Cepea, November 5, 2020 – Cotton prices rose sharply in the Brazilian market in October, hitting new nominal records in the series of Cepea, which started in July 1996. In the first fortnight of the month, the exports parity was higher than the prices paid in the domestic market, which led sellers to prioritize deliveries and new deals for exports, keeping supply low in Brazil.
Consequently, the Brazilian purchasers with urgent needs for cotton had to increase bidding prices – in some cases, these agents were willing to buy lower-quality cotton. Thus, in the second fortnight of October, domestic prices surpassed those from exports. Agents from trading companies were present in the market, primarily in the second half of the month, and cotton processors were able to buy the product for the short-term, which increased liquidity.
In this scenario, the CEPEA/ESALQ Index for cotton hit 4.0769 BRL on October 27, the highest nominal level in all Cepea series. On October 30, however, this Index dropped slightly, closing at 4.0559 BRL/pound, still 25.7% up in the month and 50.8% higher in a 10-month period. It is worth to consider that the monthly price rise in October is the highest since August 2010. In late October, quotes were pressed down by purchasers, who were unwilling to increasing bidding prices claiming difficulties to pass on cotton valuations to its by-products.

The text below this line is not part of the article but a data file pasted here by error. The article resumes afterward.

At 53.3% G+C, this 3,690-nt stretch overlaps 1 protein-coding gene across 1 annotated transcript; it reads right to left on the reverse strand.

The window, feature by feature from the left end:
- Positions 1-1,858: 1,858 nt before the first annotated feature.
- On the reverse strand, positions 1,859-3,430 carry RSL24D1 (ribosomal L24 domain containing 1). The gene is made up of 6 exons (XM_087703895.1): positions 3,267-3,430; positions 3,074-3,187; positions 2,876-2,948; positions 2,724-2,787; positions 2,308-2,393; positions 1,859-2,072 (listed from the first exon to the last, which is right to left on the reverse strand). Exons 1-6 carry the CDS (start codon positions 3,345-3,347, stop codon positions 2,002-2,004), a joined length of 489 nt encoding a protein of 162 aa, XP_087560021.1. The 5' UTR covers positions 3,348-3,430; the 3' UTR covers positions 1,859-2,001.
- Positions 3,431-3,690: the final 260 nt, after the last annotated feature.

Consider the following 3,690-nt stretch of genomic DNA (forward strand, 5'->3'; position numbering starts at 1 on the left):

In October, this Index averaged 3.6486 BRL/pound, 15.23% higher than that in September and 24.18% up compared to that in October/19, in real terms (monthly averages were deflated by the IGP-DI from September/2020). This is also the highest real average since January 2020 (3.6589 BRL/pound).
The dollar closed at 5.748 BRL on October 30, 2.31% up in the month and 43.13% higher in the year. In October, the American currency averaged 5.629 BRL, the second highest, in nominal terms, since 1994, only after that from May 2020.
According to Abrapa (Brazilian Cotton Producers Association), processing of the cotton from the 2019/20 crop reached 75% on October 29, and sales, 84%. As regards the 2020/21 crop, 44% have been sold. It is now evident that, despite the record production, the slow processing pace and the focus on the international market limited the domestic availability of cotton, pushing up quotes in Brazil.